Persons celebrating an Anniversary in August 2006

Susanne van Kempen appears for the first time in our birthday column, she enlarged the company of our members at the beginning of the year and celebrated her special day on August 1st. On this year’s tour to Brunswick-Ströbeck the lady from Leverkusen had already joined in – you may find photographic instances of that in our galleries. Her collecting field is rather special and therefore clearly laid out, namely the combination of chess and belles lettres. It’s a very good thing that she also made a helpful contribution to the evaluation of the BoC prototype by providing quite some original feedback.

Only two days later the Norwegian Ole Kristian Førrisdahl celebrated a real anniversary by looking back on 40 years of his life. Unfortunately he was unable to come to the meeting of our Nordic members in April this year, so we have nothing new to tell and have to refer to our last year’s entry.

For the first time as well we meet in this place the US-American Philip McCready from Washington state, he turned 51 on August 8th. The former Seattle Chess Club President is known to be committed to collecting, and for some time he has been planning a book about the chess career of IM Nikolai Minev, for this he was still looking for missing games. But we don’t know which point this book project has reached in the meantime.

Our senior member Jean Mennerat has completed his 89th year on August 11th. Being the greatest French chess book collector he was naturally included in the well-known Letter to Bert (see p.34) before he was "discovered" by the international chess press last year (see NiC 5/2005). Our new members shouldn’t miss the KWA’s special eulogy of last August ...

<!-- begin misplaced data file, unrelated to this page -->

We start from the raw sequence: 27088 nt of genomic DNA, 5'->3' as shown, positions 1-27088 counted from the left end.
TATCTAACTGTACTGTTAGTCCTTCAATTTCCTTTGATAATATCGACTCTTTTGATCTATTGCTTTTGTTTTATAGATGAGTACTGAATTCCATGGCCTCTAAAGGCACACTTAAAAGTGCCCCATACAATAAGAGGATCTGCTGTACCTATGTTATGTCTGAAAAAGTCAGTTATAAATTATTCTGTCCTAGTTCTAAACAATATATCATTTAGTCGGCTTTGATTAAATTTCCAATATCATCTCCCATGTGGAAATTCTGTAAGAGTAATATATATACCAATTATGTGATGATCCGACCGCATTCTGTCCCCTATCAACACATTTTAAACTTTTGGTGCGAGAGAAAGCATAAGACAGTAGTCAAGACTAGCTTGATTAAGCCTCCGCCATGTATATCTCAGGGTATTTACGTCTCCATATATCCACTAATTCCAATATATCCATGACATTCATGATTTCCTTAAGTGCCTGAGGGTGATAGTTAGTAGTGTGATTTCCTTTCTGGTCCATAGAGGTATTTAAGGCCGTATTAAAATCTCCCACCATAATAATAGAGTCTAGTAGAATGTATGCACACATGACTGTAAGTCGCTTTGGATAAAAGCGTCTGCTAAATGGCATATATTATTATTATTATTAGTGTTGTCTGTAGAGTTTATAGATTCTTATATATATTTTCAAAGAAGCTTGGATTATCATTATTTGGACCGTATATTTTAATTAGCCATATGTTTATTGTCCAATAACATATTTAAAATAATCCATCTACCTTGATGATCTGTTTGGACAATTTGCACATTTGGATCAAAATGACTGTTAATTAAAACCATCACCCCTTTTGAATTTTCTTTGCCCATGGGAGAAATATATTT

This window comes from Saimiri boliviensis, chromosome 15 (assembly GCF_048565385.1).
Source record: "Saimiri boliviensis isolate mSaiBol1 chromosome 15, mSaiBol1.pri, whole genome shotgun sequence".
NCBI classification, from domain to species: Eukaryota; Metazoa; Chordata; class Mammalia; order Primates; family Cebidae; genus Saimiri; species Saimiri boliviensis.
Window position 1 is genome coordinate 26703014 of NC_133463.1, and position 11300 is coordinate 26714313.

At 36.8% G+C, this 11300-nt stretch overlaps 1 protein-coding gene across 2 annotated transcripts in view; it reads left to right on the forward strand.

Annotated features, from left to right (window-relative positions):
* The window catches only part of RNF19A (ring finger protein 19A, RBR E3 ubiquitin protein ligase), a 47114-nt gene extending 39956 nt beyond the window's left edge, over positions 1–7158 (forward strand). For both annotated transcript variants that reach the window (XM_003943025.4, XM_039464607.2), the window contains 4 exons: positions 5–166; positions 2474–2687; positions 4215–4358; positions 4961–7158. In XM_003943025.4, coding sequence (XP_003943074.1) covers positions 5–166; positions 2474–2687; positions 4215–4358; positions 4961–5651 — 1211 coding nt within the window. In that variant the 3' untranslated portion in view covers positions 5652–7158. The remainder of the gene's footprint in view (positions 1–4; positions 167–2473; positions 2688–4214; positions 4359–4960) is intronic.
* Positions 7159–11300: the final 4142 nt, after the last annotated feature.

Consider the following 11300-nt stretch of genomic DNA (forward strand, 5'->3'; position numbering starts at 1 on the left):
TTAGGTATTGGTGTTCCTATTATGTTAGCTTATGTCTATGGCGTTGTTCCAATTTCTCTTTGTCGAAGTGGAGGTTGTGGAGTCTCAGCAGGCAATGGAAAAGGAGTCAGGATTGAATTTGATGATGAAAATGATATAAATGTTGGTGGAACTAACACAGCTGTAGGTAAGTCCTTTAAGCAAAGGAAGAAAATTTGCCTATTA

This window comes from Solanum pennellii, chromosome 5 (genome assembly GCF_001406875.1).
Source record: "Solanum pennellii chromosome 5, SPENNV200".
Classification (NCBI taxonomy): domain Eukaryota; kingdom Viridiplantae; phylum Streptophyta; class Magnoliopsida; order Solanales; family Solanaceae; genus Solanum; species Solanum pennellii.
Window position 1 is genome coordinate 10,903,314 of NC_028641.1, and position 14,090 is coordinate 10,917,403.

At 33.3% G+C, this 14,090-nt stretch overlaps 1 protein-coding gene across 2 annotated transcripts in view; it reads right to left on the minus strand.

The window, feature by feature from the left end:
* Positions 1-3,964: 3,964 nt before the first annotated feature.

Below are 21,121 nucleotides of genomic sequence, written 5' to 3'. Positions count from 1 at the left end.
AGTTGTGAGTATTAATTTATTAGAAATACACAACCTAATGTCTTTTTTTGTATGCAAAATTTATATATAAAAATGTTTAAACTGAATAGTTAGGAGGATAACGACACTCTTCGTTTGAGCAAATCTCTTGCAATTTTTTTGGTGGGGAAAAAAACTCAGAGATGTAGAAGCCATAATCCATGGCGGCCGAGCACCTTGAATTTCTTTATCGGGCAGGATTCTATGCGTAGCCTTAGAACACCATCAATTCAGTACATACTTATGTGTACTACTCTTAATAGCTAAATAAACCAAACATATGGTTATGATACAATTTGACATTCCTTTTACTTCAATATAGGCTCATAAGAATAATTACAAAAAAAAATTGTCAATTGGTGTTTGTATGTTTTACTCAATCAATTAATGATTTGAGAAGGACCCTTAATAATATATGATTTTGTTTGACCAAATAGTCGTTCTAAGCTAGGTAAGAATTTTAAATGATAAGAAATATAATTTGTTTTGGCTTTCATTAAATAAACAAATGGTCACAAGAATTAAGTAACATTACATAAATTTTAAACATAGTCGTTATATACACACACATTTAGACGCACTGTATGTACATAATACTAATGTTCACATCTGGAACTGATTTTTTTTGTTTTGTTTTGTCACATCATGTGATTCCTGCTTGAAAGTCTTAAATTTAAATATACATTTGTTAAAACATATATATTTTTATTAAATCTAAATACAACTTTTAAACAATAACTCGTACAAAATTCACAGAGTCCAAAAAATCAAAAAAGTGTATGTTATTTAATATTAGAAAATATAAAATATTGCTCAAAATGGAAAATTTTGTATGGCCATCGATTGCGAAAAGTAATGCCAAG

Geurt Gijssen who celebrated his 72nd birthday just in the middle of the month is also universally famous. Geurt Gijssen is regarded as the most respected contemporary chess arbiter and he was also nominated by the FIDE for the chief arbiter of the coming world championship match Topalov – Kramnik. This year some of our members had the opportunity to see him once again functioning as arbiter at the Turin Chess Olympiad.
(You will find more on G.G.’s life in our appreciation of 2004.)

A further French member now follows on our birthday list, Eric Ruch has been 45 years young since August 26th. As already explained two years ago he had to the greatest possible extent devoted himself to correspondence chess and its history. Meanwhile Eric has published an interesting online article dealing with partly strange correspondence games between Paris and Marseilles in the 1880ies; strange because there were played games according to "Qui perd gagne" rules as well, but the "Qui perd gagne" (Losing Chess) of that time was not in accordance with today’s losing chess, the goal of the game was rather a regular selfmate. Thanks to Eric Ruch the extremely indigestible notation from the old sources has been transformed into a readable modern form.

The final birthday greetings of this month go to Utrecht where René van der Heijden celebrated the double "5" in his years of life on August 29th. There is always a good chance to meet him personally at KWA events taking place in the Utrecht area (i.e. in Holland), at last at the board meeting in Amsterdam (August 2005), and some of us got to see him at the last Wijk tournaments too ...


PS: You will find all previous birthday greetings in our archives!